The way CAP payment entitlements are to be allocated in future will have a direct impact on the UK’s tenant farmers, warns Tenant Farmers’ Association chief executive George Dunn. The TFA is concerned that, however it is structured, the CAP should support the running costs of farming rather than inflating the book value of its assets.
Setting a future date against which to establish entitlements plays in favour of landowners rather than those working the land, the TFA warns. The position has shifted subtly since April and as a damage limitation exercise, the association may find itself arguing for an allocation based on previous payment entitlements.
“Failing that, EU member states must be able to limit the extent that individuals can claim new entitlements to the claims that they made in 2011 subject to individuals being able to acquire eligibility in freely agreed contracts if they have purchased or taken on land between 2011 and the start of the new regime. This will avoid the sort of land banking that was characteristic before the introduction of the Single Payment Scheme in 2005 when there was speculation as to how it would be implemented,” Dunn explained.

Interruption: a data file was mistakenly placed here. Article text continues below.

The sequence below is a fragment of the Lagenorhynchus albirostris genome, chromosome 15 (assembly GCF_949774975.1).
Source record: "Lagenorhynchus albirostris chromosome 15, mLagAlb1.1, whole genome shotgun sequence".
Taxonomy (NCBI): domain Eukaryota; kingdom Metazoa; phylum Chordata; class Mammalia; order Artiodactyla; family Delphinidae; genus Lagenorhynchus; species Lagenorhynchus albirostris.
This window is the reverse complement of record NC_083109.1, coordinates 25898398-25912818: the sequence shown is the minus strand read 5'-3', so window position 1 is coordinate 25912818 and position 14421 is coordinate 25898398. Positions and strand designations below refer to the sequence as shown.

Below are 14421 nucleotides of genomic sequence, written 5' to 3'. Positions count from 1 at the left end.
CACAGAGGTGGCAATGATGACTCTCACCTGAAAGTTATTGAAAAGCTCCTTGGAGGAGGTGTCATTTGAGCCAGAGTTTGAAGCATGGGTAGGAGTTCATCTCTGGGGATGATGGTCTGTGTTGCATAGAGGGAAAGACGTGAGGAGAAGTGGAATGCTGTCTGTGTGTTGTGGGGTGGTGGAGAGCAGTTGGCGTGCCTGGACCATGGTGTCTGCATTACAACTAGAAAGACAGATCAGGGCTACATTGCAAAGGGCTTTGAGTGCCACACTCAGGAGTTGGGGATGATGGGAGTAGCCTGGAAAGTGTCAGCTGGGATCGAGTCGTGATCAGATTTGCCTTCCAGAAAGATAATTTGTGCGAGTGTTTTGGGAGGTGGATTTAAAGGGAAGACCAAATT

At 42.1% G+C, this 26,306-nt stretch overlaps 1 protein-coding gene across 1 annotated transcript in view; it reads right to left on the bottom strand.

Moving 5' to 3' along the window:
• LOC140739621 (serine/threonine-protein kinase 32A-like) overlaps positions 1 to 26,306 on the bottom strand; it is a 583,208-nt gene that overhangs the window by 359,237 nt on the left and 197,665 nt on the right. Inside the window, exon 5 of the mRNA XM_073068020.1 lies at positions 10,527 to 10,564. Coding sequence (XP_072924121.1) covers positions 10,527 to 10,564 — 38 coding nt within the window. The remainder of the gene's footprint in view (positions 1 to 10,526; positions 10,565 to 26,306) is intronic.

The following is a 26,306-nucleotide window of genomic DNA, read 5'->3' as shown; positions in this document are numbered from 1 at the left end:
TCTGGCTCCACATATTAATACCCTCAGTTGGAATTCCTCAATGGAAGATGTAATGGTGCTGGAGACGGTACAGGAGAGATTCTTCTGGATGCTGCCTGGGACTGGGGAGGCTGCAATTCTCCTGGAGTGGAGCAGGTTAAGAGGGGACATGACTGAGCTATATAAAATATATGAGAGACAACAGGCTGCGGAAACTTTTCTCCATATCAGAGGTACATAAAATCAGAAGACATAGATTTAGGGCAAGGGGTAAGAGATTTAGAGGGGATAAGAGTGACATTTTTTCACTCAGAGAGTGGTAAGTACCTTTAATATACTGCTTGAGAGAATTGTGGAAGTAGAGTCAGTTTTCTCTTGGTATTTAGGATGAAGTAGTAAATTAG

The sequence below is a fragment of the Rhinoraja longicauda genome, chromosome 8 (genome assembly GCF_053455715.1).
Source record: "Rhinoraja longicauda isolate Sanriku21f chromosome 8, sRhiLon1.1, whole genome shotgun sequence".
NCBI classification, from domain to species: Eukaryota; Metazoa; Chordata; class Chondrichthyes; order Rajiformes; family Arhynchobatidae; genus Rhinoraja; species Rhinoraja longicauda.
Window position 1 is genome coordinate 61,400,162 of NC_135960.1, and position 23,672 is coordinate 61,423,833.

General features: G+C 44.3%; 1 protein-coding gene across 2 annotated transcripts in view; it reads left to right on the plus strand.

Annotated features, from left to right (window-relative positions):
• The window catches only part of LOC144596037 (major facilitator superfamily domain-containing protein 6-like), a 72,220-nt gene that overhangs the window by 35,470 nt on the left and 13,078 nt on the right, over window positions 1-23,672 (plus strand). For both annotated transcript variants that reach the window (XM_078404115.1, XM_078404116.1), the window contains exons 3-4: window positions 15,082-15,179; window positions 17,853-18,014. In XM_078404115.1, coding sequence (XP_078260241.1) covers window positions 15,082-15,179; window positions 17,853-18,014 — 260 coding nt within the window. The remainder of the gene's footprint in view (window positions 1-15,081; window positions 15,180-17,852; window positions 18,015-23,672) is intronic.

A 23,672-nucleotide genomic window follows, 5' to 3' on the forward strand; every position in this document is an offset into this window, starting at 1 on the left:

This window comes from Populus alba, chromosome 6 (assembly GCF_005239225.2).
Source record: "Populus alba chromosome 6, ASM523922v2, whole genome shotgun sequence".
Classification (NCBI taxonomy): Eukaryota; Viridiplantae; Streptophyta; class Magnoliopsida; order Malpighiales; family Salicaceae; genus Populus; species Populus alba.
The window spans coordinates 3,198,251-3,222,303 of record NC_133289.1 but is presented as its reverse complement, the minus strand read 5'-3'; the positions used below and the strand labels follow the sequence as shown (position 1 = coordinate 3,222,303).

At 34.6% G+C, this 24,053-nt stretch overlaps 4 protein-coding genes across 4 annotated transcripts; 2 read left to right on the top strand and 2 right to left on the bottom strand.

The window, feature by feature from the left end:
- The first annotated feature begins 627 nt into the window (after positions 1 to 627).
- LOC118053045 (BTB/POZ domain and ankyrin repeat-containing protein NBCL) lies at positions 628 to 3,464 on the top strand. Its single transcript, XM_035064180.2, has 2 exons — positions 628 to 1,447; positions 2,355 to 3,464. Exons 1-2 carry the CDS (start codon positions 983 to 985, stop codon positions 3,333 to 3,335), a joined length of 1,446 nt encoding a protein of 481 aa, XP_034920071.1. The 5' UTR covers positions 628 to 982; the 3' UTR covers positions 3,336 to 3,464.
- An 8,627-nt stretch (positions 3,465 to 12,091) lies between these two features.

“Land ownership is still very concentrated in the UK,” he told ARC. “About one third of farmland in England and Wales is tenanted, or about one in four farmers.” The high proportion of tenants in England’s farming over the past century means that historically a lot of the country’s agriculture has had to generate a rent as well as a living for farmers.
The situation is not directly comparable to other EU member states. In France, for instance, the rural patchwork of land ownership means that individual farmers can have multiple landlords, whereas in the UK it is common for a landowner to have multiple tenants. The lack of similar patterns of land holding across Europe makes some aspects of the CAP particularly tricky for family farms to negotiate.